S.Korea to raise minimum wage by 2.9% in 2020, smallest hike in decade

SEOUL, July 12 (Reuters) - South Korea on Friday said it plans to raise the nation's minimum wage by the smallest amount in a decade, as large increases in the past two years backfired on the government with the slump in crucial low-paying jobs in the manufacturing and services sector. The Minimum Wage Commission agreed on an increase of 2.9% to 8,590 won ($7.32) an hour for next year, the smallest rise since a 2.8% hike in 2010.

It raised the minimum wage by 10.9% and 16.4% this year and last year, respectively, to boost private consumption and help narrow income equality.

However, the combined 29% hike in the nation's mandatory minimum wages over two years led to a drop in low-paying jobs across manufacturers, construction and retail sectors already struggling from cooling global demand.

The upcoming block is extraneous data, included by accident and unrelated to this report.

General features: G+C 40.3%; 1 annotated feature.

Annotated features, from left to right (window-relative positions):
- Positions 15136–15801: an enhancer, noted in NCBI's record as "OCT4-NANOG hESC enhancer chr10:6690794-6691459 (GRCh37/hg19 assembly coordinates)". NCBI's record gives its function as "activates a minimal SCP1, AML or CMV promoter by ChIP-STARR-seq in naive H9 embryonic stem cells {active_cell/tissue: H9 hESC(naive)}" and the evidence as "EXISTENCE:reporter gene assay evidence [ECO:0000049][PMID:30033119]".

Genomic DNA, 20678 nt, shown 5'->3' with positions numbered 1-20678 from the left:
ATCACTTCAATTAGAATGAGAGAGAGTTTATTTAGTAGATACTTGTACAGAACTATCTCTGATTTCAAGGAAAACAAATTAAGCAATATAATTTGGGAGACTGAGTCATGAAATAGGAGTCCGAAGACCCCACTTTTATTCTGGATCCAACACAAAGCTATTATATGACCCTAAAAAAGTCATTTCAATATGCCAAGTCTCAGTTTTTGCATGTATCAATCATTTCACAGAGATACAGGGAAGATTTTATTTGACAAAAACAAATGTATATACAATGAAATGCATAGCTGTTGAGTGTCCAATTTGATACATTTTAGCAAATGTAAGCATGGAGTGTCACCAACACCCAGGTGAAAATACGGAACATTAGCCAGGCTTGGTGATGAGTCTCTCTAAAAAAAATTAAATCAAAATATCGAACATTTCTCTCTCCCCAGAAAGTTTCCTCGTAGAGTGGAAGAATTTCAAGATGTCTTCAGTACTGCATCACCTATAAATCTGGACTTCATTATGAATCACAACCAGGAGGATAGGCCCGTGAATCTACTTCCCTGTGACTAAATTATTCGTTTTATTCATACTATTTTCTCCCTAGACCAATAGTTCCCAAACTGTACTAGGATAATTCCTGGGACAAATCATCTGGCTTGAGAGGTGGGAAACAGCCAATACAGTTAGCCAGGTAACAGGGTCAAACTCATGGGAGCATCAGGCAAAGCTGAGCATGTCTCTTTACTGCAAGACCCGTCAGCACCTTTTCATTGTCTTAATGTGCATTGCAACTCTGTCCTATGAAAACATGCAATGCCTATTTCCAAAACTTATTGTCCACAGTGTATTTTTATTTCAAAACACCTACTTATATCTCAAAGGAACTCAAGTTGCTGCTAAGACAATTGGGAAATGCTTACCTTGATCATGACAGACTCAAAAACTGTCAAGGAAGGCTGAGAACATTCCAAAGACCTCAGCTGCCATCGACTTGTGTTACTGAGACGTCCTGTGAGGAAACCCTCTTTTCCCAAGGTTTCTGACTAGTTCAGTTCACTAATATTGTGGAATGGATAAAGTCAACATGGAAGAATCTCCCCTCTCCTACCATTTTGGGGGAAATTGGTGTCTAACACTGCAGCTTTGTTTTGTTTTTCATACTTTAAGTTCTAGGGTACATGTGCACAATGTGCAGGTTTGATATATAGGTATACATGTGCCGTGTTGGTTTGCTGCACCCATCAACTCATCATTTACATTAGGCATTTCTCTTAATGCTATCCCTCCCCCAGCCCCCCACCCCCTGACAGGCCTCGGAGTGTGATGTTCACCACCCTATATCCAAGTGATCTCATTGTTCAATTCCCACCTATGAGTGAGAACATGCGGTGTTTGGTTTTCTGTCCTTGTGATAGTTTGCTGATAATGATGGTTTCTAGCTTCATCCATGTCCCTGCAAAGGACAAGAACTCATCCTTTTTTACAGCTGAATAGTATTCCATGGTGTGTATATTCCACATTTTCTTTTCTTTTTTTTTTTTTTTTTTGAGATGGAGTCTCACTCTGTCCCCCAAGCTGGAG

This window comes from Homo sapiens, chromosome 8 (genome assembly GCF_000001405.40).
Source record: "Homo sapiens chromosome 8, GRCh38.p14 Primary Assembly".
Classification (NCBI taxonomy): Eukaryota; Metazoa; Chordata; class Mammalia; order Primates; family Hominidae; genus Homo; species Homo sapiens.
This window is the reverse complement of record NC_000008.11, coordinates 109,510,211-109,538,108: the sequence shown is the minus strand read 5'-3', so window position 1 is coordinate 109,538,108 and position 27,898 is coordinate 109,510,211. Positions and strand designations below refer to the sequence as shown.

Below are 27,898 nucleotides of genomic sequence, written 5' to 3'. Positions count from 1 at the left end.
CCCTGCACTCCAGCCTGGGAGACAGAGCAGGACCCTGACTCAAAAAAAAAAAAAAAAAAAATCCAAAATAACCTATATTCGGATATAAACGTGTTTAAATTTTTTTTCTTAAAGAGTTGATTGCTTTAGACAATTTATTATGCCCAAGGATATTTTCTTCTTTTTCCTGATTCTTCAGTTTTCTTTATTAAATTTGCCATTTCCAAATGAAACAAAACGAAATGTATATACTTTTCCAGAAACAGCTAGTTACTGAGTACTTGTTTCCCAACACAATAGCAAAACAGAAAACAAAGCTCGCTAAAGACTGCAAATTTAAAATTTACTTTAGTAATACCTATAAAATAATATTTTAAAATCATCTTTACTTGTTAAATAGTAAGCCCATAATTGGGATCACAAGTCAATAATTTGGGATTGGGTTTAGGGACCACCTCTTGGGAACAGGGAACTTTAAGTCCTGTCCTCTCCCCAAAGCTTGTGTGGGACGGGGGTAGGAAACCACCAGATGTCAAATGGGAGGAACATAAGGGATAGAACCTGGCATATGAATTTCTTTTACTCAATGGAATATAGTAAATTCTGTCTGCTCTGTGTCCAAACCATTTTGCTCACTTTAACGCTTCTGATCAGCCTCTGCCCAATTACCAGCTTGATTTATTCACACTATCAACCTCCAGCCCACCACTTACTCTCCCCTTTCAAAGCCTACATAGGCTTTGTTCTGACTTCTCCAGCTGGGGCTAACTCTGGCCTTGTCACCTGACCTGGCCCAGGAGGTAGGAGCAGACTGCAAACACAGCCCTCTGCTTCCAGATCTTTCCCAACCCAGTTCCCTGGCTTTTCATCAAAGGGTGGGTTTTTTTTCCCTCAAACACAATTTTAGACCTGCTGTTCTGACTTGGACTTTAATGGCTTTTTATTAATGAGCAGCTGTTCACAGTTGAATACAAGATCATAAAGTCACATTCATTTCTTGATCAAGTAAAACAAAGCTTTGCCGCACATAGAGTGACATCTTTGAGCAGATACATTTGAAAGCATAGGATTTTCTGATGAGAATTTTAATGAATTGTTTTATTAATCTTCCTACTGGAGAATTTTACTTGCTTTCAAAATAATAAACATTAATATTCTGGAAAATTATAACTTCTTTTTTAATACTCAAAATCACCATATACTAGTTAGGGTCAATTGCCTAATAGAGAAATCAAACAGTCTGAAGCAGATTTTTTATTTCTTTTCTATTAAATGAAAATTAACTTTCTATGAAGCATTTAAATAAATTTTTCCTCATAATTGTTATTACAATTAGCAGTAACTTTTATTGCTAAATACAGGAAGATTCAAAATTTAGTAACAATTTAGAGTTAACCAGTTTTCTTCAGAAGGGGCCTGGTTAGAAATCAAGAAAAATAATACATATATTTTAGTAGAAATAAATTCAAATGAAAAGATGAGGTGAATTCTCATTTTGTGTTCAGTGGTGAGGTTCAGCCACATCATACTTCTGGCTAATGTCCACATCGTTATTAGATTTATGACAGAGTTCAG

South Korea's finance ministry cut its annual growth target to 2.4-2.5%, a seven-year low, after the economy shrank a seasonally adjusted 0.4% in the first quarter - the worst since the global financial crisis as global trade tensions and slowing domestic demand took a toll.

South Korea's labour-friendly President Moon Jae-in has pledged to raise the minimum wage by 55% to 10,000 won per hour by 2020, but he apologised last year saying that it could be difficult to fulfil his pledges. ($1 = 1,173.2100 won) (Reporting by Joori Roh Editing by Shri Navaratnam)

2019-07-12 02:54:37

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